Emerging Economies and Globalization
October 29, 2013
Emerging Economies and Globalization
Multinational corporations (MNC’s) are consistently looking for new unsaturated markets to tap into in optimisms of expanding their business and capitalizing on future industry trends. General Electric Healthcare (GEH) is one of these MNC’s trying to capitalize on the incessantly rising healthcare industry. In 1878, Thomas Edison founded General Electric (GE), which is the corporation that established GEH in 2004. GE was the first company to invent the household light bulb and has successfully ventured forwarded in the electric industry through its innovations and manufacturing of household appliances, lighting fixtures, light sockets, to founding one of the nation’s largest computer companies. The company recently established GEH in 2004 to tap into the expanding healthcare industry and in 2005; GEH innovated and manufactured the world’s first high definition magnetic resonance (HDMR) system (“About Us”, 2013). GEH has recently expanded its operations into India and China; their India operation is developing new drugs for the healthcare industry and their China location is busy manufacturing X-ray equipment for the healthcare industry. This paper will discuss GEH business operations and the following: Two trade theories that explain why GEH has expanded operations into India and China An explanation of the trade theories and an evaluation of GEH’s reasoning of utilizing the theories Potential pitfalls in GEH’s strategy
An evaluation of GEH’s human resource strategy in China and India A proposal for training and preparing expatriates for their assignment overseas in India and China
The two trade theories for discussion are Comparative Advantage and National Competitive Advantage. Comparative Advantage
Comparative Advantage was introduced in 1817, by David Ricardo in his book ‘The Theory of Political Economy and Taxation’. According to Ricardo, the Comparative Advantage is when “two nations and two commodities, even if one nation is less efficient than the other nation in the production of both commodities, there is still a basis for mutually beneficial trade” (Gunawardan and Khorchurklang, 2007, p. 1). If one country specializes in the production and manufacturing of a particular product and then exports it whiling having the comparative advantage and then imports the goods due to the comparative disadvantage (Gunawardan and Khorchurklang, 2007). According to Landsburg (n.d.) having a comparative advantage is not the same thing as being the best at something, it is the ability to produce a good at a lower cost.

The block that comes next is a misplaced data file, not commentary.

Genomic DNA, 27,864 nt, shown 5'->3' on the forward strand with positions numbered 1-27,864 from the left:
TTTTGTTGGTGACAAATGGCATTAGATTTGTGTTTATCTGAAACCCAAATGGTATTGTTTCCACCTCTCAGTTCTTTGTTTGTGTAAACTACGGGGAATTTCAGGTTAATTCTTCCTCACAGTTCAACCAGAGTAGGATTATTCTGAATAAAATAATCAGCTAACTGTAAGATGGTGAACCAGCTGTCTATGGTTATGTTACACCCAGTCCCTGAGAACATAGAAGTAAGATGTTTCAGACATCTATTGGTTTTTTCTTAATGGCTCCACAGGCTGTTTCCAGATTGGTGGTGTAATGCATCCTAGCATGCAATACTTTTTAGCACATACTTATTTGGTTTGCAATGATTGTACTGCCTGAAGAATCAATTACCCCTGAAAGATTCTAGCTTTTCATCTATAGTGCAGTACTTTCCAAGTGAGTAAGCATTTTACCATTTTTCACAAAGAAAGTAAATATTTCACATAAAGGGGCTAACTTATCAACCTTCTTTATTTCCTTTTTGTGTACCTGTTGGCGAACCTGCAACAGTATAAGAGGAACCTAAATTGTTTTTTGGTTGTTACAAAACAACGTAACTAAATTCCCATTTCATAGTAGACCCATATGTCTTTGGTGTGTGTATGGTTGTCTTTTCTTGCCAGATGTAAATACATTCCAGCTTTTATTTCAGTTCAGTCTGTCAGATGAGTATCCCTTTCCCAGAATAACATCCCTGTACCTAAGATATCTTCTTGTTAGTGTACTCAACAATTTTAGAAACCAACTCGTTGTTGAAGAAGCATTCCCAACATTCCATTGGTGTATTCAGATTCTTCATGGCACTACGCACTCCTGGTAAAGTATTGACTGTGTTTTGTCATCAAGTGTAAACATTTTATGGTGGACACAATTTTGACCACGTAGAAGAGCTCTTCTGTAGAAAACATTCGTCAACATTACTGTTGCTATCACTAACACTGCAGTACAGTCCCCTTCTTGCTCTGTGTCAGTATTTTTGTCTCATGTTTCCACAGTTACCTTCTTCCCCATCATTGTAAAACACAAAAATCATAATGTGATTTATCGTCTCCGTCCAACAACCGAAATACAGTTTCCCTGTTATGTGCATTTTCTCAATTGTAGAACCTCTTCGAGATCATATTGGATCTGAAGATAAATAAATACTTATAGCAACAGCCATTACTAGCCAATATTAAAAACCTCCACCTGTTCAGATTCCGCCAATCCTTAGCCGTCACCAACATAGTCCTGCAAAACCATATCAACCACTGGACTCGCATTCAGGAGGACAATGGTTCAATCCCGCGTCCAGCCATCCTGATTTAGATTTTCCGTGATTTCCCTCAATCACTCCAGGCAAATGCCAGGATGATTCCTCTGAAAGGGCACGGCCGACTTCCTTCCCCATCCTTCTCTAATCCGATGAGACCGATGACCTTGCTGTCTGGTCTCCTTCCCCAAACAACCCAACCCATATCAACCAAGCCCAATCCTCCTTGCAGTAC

Different countries have different comparative advantages. For example, China has a comparative advantage in its labor-intensive manufacturing industry (“What are the U.S. and China’s Current Comparative Advantages?, n.d.). GEH has moved its X-ray business quarters overseas to China. According to Burkitt (2011), the reason GEH moved its headquarters was to “accelerate sales in the country’s fast-growing health-care market” (para. 1). There is also an abundance of cheaper and skilled labor in China. GEH can utilize China’s labor-intensive manufacturing industry and tap into an emerging market. GEH understands that China governments are beefing up their spending on healthcare (Burkitt, 2011). This alone provides China a comparative advantage because it has the demand for healthcare that the U.S. has already saturated. Therefore, the U.S. picked China for several reasons: 1). Emerging market for healthcare
2). Cheaper and more efficient labor resources
3). More skilled labor; employs approximately 700 engineers (Burkitt, 2011). These reasons enable GEH to not only innovate but also produce at a cheaper price and a quicker rate, and in addition, tap into an emerging market.
Although GEH’s international strategy seems a...
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